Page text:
STUDY OF HIGH TECH BUILDING
The need for new materials
Weightlessness in architecture and design
Material innovations, and the discovery of new materials have served to transform
the ideas of materiality from monolithic to ever more ethereal and ephemeral
From the beginnings of the 19th century to today, glass – composed of
silicates and and an alkalai fused at high temperatures – has ben one of
the most widely used construction materials.
Crystal Palace, Joseph Paxton, 1851
Great icon for lightweight, modular and transparent architecutre
Makes use of mass production processes for iron and glass
Designed such that it could be dismantled after the exhibition, reflecting an attitude toward
mobility that was ahead of it’s time.
Many different kinds of glass have recently entered the construction industry
Photochromic glass : responds to light
Thermochromic glass : responds to heat
Electrochromic technology changes the transparency of glass partitions or cladding from clear to
opaque by passing low voltage electrical charges across microscopically thin coating on surface
IDEO’s recent projects include hi-tech fitting rooms in the New York Prada epicentre, designed
with Rem Koolhaas. Each dressing room is a simple booth with Privalite glass walls that switch
from transparent to opaque for privacy
Replacement for glass needed
- Environmentally friendly
- Energy efficient
- Transparent , light weight
When we think of transparency or translucency, concrete is definitely not a material that
comes to ming.
Concrete connotes solid and durable, opacity and weight.
Bill Price ‘s work on translucent concrete , made of glass and polymerized synthetics.
This has been made possible by embedding an array of tiny glass fibers with concrete
The material, called i.light, was created
specifically for the Italian pavilion at the
2010 World Expo in Shanghai. Italcementi’s
creation was made with a proprietary
mixture of cement and admixtures that
bonds with a thermoplastic polymer resin..
The resin is injected into tiny holes that
span the width of each cement panel,
resulting in approximately 20 percent
transparency. The transparency can be
changed by modifying the amount of resin
in the panels
Free floating structures and lightweight construction materials.
While the aesthetic quality of lightness has become an attribute achieved through
transparency of glass and the airy look of free floating forms; the physical qualities of
lightweight structures tend to concentrate on structural ingenuity and use of lighter
“How much does your building weigh?”, Buckminister Fuller.
He experimented with aluminium at early as the 1930’s.
Hearst Corporation's global headquarters and
the first New York City landmark of the 21st
British architect Norman Foster has conceived
an arresting 46-story glass-and-steel
skyscraper that establishes a number of design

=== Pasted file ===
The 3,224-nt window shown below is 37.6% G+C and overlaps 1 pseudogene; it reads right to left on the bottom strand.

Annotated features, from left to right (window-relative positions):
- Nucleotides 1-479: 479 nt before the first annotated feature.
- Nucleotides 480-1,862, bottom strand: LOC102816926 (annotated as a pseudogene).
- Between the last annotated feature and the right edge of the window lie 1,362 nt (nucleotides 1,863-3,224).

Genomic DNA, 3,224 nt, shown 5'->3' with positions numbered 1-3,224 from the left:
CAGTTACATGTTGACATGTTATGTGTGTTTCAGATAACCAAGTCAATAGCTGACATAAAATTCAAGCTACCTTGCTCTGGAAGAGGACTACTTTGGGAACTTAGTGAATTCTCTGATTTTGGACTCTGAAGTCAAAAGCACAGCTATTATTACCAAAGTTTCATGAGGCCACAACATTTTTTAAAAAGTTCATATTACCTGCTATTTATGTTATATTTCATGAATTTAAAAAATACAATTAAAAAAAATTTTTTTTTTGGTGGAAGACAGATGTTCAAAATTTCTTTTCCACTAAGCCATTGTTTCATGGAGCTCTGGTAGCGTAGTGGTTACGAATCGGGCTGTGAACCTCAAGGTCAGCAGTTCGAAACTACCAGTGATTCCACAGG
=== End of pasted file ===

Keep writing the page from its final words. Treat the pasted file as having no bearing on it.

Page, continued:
and environmental milestones.
Hearst Tower is a true pioneer in
environmental sustainability, having been
declared the first "green" office building in
New York City.
This is the first such case in any North
American steel-framed skyscraper.
No vertical structural
frames. Gives corner
honeycomb of steel
keeps the interior works
area uncluttered by
pillars and walls, thus
creating superb views of
the city from most
vantages on the work
floors. At night, with its
radically angled panes
of glass, Hearst Tower
looks like a faceted
Diagrid Pattern: More about the Structure
"The triangular frames carry the gravity load
and has inherent strength and resistance to
the lateral loads, seismic and wind
The triangles are so efficient in terms of
bearing both the gravity and lateral loads, the
building use 21 percent less steel (9,500
metric tons) than a conventional building of its
Hearst Tower: Green Building
First green building
completed in New
Hearst Tower is among the
top 10% of energy-efficient
buildings in the nation
Light sensors inside control
the amount of artificial light
on each floor, based on the
amount of natural light
available at any time
Since steel was first mass produced in the 1880s it has always been highly recycled because :
- Steel has a relatively high economic value - the price paid for scrap structural steel in 2012 was
around £200 per tonne
- The versatility of steel means that it can be easily recycled or remanufactured into new
applications as demand dictates
- Steel’s magnetic properties mean that it can be efficiently segregated from mixed waste
90% of the Tower's structural steel contains recycled materials. The triangulated steel frame
uses 21% less steel than a traditionally framed building.
The environmental impact of the first or primary production process is 10 units and the
impact of the secondary or subsequent process, i.e. the recycling process, is 3 units.
The Hearst Tower seems to
have perfect thermal comfort
all year round due to its
complex (and incidental)
An innovative type
of glass wraps
exterior of the
building. The glass
has a special “lowE” coating that
allows for internal
spaces to be
natural light while
keeping out the
Millienium Tower, Glasgow by Richard Horden
The entire structure is mounted on a turntable
and a bearing ring that tapers to fit a single
300mm stainless steel bearing which allows it
to turn towards the wind like a sailboat to
minimize the wind forces.
Aerodynamic design contributes to
A steel tube clad with aluminium located
behind the tower balances it aerodynamically.
Viewing cabin is built out of glass fier
25m tall mast located behind the viewing cabin
is built out of a carbon fiber composite that
improves the natural frequencies of a steel
The "miracle polymer" for public architecture
• ETFE, a fluorine based plastic, was designed to have high corrosion resistance and
strength over a wide temperature range.
• ETFE has a very high melting temperature, excellent chemical, and high energy
radiation resistance properties.
• ETFE film is self-cleaning (due to its non-stick surface)
• It is recyclable.
• In sheet form as commonly employed for architecture, it is able to stretch to three
times its length without loss of elasticity.
• Employing heat welding, tears can be repaired with a patch or multiple sheets
assembled into larger panels.
• ETFE has an approximate tensile strength of 42 N/mm² (6100 psi), with a working
temperature range of 89 K to 423 K (-185 °C to 150 °C or -300 °F to 300 °F).
• ETFE resins are resistant to ultraviolet light. An accelerated weathering test
(comparable to 30 years’ exposure) produced almost no signs of film
• It is prone to punctures by sharp edges and therefore mostly used for roofs.